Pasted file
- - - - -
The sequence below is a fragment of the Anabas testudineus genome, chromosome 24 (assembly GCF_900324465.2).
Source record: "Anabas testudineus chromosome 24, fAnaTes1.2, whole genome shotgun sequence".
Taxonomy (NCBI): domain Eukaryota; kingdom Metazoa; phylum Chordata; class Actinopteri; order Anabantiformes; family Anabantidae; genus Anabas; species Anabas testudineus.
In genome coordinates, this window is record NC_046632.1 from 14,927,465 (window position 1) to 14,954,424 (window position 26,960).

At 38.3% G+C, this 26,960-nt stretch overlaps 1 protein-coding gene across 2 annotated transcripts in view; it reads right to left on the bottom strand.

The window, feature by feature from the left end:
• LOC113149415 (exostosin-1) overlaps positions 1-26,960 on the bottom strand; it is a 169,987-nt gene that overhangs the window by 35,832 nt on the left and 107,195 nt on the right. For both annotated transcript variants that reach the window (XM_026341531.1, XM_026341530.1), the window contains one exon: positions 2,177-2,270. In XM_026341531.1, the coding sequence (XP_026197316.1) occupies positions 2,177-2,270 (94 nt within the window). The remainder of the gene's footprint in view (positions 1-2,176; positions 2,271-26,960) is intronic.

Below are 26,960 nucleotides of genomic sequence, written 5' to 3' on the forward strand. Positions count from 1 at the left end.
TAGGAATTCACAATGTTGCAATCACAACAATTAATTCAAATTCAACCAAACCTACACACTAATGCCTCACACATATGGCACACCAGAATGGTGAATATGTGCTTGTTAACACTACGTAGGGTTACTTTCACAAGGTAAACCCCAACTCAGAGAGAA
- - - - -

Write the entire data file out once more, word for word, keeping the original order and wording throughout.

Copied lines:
The sequence below is a fragment of the Anabas testudineus genome, chromosome 24 (assembly GCF_900324465.2).
Source record: "Anabas testudineus chromosome 24, fAnaTes1.2, whole genome shotgun sequence".
Taxonomy (NCBI): domain Eukaryota; kingdom Metazoa; phylum Chordata; class Actinopteri; order Anabantiformes; family Anabantidae; genus Anabas; species Anabas testudineus.
In genome coordinates, this window is record NC_046632.1 from 14,927,465 (window position 1) to 14,954,424 (window position 26,960).

At 38.3% G+C, this 26,960-nt stretch overlaps 1 protein-coding gene across 2 annotated transcripts in view; it reads right to left on the bottom strand.

The window, feature by feature from the left end:
• LOC113149415 (exostosin-1) overlaps positions 1-26,960 on the bottom strand; it is a 169,987-nt gene that overhangs the window by 35,832 nt on the left and 107,195 nt on the right. For both annotated transcript variants that reach the window (XM_026341531.1, XM_026341530.1), the window contains one exon: positions 2,177-2,270. In XM_026341531.1, the coding sequence (XP_026197316.1) occupies positions 2,177-2,270 (94 nt within the window). The remainder of the gene's footprint in view (positions 1-2,176; positions 2,271-26,960) is intronic.

Below are 26,960 nucleotides of genomic sequence, written 5' to 3' on the forward strand. Positions count from 1 at the left end.
TAGGAATTCACAATGTTGCAATCACAACAATTAATTCAAATTCAACCAAACCTACACACTAATGCCTCACACATATGGCACACCAGAATGGTGAATATGTGCTTGTTAACACTACGTAGGGTTACTTTCACAAGGTAAACCCCAACTCAGAGAGAA